The evidence crisis

I reviewed Jim Baggott’s book a while back, saying that I thought he had made many crucial points that I hoped the theoretical physics community would heed. Science, by getting away from evidence, risks entering a kind of Neoplatonic phase. I still say speculation is fine, as long as it’s clearly labeled, but when the speculation starts to be called “discoveries”, there is a problem. In this post at Scientia, Baggott covers many of the same points.

Scientia Salon

220px-Calabi-Yau-alternateJim Baggott

Thanks to a kind invitation from the Simons and John Templeton Foundations and the World Science Festival, last Friday (30 May) I participated in a public discussion on ‘Evidence in the Natural Sciences’ with Professors Brian Greene and Peter Galison.

This discussion was the final act in a one-day symposium of the same name, held at the Simons Foundation’s Gerald D. Fischbach Auditorium on 5th Avenue, in New York City. These were comfortable, well-appointed surroundings. But the overwhelming message from the symposium was actually quite discomfiting. In its 300-year maturity, it seems that science is confronted with nothing less than a crisis of evidence.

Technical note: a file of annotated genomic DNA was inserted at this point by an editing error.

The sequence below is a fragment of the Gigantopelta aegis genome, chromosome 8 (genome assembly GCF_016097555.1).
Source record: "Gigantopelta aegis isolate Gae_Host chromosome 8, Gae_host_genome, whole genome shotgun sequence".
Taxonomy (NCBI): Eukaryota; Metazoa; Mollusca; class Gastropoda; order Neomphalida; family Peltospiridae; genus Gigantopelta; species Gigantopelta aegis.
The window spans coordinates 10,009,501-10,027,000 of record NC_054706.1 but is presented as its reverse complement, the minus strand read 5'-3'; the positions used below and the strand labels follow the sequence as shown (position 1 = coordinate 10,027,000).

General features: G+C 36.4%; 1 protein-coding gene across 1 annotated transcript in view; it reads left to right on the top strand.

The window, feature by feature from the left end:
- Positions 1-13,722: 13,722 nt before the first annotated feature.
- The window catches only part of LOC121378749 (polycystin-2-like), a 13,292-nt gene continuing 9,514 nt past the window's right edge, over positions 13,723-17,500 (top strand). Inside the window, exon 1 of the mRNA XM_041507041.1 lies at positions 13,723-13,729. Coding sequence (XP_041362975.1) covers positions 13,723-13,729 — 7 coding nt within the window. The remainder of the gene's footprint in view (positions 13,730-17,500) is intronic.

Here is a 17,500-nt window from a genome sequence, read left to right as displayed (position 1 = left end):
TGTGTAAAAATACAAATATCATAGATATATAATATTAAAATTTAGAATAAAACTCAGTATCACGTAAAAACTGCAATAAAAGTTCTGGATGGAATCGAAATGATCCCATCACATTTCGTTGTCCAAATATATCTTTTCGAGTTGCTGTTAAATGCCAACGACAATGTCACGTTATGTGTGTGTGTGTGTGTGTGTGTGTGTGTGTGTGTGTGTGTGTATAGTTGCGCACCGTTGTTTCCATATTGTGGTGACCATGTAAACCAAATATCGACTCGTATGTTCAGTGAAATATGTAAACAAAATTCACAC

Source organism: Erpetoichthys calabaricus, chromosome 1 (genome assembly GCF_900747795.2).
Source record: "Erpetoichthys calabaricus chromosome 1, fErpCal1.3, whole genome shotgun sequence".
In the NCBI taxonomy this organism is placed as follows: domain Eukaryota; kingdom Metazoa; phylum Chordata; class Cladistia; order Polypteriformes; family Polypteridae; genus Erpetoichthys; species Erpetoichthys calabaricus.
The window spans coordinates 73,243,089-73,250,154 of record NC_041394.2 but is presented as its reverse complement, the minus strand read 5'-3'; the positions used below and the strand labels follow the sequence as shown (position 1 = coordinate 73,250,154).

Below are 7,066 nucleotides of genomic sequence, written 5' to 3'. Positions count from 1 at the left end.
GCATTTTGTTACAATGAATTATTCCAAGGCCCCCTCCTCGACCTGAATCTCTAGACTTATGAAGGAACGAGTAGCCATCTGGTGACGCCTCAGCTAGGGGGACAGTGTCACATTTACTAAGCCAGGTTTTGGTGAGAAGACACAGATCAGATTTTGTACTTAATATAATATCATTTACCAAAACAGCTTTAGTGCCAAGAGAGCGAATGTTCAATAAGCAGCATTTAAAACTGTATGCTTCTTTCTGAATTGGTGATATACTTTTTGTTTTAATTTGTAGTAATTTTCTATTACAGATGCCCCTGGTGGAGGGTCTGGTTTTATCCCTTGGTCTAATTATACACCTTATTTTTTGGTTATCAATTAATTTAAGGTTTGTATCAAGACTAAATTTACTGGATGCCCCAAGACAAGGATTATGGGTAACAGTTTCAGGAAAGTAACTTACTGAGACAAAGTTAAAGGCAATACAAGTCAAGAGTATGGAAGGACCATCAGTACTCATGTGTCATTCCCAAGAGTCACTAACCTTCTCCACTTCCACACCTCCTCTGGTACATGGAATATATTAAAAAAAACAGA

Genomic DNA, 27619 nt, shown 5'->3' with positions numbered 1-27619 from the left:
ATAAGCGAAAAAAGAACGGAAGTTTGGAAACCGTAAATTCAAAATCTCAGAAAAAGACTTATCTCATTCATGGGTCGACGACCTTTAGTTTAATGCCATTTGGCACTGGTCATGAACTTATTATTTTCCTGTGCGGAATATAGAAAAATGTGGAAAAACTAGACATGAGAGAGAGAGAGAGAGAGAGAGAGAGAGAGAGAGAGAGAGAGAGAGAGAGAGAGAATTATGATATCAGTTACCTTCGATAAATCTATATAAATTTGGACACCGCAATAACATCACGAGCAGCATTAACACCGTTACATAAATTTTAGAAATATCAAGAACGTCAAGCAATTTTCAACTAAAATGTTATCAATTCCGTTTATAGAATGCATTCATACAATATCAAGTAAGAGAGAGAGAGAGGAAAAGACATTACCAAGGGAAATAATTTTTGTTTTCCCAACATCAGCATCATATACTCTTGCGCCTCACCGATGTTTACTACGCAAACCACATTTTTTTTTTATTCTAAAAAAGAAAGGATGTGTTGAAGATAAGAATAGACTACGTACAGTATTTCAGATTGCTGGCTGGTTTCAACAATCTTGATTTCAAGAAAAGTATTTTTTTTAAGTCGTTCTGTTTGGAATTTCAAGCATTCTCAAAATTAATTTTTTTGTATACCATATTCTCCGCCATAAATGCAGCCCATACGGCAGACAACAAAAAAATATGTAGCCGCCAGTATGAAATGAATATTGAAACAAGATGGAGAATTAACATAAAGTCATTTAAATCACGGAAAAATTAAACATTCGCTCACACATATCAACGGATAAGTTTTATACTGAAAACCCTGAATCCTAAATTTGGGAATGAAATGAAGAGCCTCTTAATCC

The crisis takes many forms. I learned that mathematicians are increasingly resorting to computer-based proofs that signal a loss of certainty and the ‘end of conviction.’ Efforts are underway to develop computer-based algorithms that will soon provide the only way to review such…

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Sam Harris, the fact-value distinction, and the problem with a science of morality

A few years ago, Sam Harris published a book, 'The Moral Landscape', which argued that science could determine moral values.  To say that it received substantial criticism, from scientists, philosophers, and others, would be an understatement. Late last year, Harris issued a challenge for people to submit 1000 word essays challenging the thesis of his book.  He … Continue reading Sam Harris, the fact-value distinction, and the problem with a science of morality